The panel discussion “An Unbridgeable Divide? How to Heal the EU’s East-West Fracture”

The panel discussion “An Unbridgeable Divide? How to Heal the EU’s East-West Fracture”

On January 21st, 2020, the Casimir Pulaski Foundation hosted an expert debate co-organized with our partner – Carnegie Europe – entitled “An Unbridgeable Divide? How to Heal the EU’s East-West Fracture”. The discussion focused on the nature of the East-West tensions and possible solutions.

Carnegie Europe fellows Tomáš ValášekPierre Vimont, and Stefan Lehne led the discussion, which also featured experts Jan Macháček, chairman of the Board of Trustees at the Institute for Politics and Society in Prague; Katarzyna Pisarska, program director of the Warsaw Security Forum; and Márton Ugrósdy, director of the Institute for Foreign Affairs and Trade (IFAT) in Budapest. The debate was kicked off with a brief presentation of a series of action points conceived to bridge the East-West gap and to take the sting out of disagreements – as outlined in Carnegie Europe’s recent publication entitled “Why Can’t the EU’s West and East Work as One?”. It also reflected on the proposed solutions and share alternate insights on how the relationship could be strengthened. The event was concluded with a lively discussion with an enthusiastic audience of over 40 experts and diplomats from 10 countries and a networking session.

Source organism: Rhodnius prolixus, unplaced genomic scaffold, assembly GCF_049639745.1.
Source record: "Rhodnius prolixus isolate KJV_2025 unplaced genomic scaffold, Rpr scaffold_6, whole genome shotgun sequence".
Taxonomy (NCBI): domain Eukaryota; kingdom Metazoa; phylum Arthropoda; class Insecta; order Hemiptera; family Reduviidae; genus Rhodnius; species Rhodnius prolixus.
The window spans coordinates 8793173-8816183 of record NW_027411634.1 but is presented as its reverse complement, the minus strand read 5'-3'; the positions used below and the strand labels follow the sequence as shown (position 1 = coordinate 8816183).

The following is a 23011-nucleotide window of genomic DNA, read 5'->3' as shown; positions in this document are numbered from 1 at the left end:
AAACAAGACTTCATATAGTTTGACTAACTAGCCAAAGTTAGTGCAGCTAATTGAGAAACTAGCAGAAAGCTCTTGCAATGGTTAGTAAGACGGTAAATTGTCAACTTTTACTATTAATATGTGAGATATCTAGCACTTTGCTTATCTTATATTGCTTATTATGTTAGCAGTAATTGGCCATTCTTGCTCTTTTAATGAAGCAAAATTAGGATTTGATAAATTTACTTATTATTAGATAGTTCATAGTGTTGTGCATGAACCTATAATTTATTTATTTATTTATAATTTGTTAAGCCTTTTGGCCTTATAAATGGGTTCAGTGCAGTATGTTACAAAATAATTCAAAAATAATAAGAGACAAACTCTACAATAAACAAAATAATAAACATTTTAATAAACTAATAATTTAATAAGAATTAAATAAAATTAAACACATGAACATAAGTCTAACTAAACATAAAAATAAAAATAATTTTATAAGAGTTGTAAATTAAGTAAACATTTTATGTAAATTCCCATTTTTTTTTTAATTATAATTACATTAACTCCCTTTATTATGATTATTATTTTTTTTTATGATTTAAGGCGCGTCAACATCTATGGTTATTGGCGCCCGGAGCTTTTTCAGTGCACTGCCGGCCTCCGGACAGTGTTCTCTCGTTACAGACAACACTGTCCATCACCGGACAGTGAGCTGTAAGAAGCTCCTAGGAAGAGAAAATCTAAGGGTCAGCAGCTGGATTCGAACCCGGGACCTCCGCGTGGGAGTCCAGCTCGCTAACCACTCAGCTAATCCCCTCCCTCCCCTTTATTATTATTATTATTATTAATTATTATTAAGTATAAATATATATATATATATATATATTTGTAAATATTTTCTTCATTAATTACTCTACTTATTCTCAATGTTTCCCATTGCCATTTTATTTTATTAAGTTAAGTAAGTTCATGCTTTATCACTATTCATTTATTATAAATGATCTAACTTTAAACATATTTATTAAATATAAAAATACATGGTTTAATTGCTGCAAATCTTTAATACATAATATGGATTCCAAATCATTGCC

The event was a part of the “Bridging the EU’s New-Old Divide” project, co-financed by the Governments of Czechia, Hungary, Poland, and Slovakia through Visegrad Grants from International Visegrad Fund. The mission of the fund is to advance ideas for sustainable regional cooperation in Central Europe.

The project is a collaborative effort of Carnegie Endowment for International Peace and four institutions based in Visegrad countries:

  • Casimir Pulaski Foundation from Poland
  • Institute for Politics and Society from the Czech Republic
  • Comenius University, Faculty of Philosophy, Dept. of Political Science from Slovakia
  • Institute for Foreign Affairs and Trade (IFAT) from Hungary